The Austro-Sardinian War (1859) and the Seven Weeks’ War (1866) in Habsburg Schoolbooks
Ural Federal University
Hungarian Historical Review Volume 11 Issue 1 (2022):44-70 DOI 10.38145/2022.1.44
In the second half of the nineteenth century, the Habsburg government had a very complicated task of inventing some form of supranational identity as an alternative to nationalist programs in Cisleithania. It sought to craft this supranational identity first and foremost as part of the self-images of schoolchildren as future citizens. One of the major ways to create and solidify a notion of a common “Austrian” identity in school history classes was to highlight the Habsburg wars, triumphal and bloody battles, and military heroes as reminders of an integrated supranational past. Official instructions obliged teachers to emphasize the “heroic times of Austria,” its “glorious battles,” and its “valiant wars,” as emphasis on these episodes of the past, it was hoped, would further the development of “the idea of the integrated statehood in Austria.” In this article, I offer an example of this cult of the Austrian wars in school education by the ways in which the wars fought during the early period of Francis Joseph’s rule, namely, the Sardinian war of 1859 and the Seven Weeks’ War of 1866, were taught to later generations of schoolchildren. Ironically, the fact that Austria lost these wars was humiliating. Nevertheless, during the late period of Francis Joseph’s rule, narratives and visual depictions of the events of these wars in schoolbooks strongly contributed to the formation of a heroic image of the Austrian army and to the idea of just Habsburg rule. I focus in my discussion first on how the accounts of the wars in schoolbooks deviated from the historical facts and, second, on how these accounts nonetheless furthered the emergence of the “Austrian” identity.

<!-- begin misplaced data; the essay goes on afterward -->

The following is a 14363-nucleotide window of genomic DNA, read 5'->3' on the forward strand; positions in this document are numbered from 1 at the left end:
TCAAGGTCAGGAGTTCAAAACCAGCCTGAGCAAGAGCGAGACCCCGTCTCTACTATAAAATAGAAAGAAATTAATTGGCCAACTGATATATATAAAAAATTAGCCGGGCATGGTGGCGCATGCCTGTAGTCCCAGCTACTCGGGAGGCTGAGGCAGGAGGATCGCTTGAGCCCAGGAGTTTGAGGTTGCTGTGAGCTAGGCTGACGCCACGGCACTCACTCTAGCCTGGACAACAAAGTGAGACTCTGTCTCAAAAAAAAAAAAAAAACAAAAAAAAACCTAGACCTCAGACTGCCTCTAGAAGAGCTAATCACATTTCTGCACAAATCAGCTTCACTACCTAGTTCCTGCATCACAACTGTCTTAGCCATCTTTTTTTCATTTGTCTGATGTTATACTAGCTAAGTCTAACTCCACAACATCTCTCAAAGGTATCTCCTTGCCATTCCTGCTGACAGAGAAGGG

Keywords: Habsburg Monarchy, Austria-Hungary, Francis Joseph, supranational identity, history of education, schoolbooks, history lessons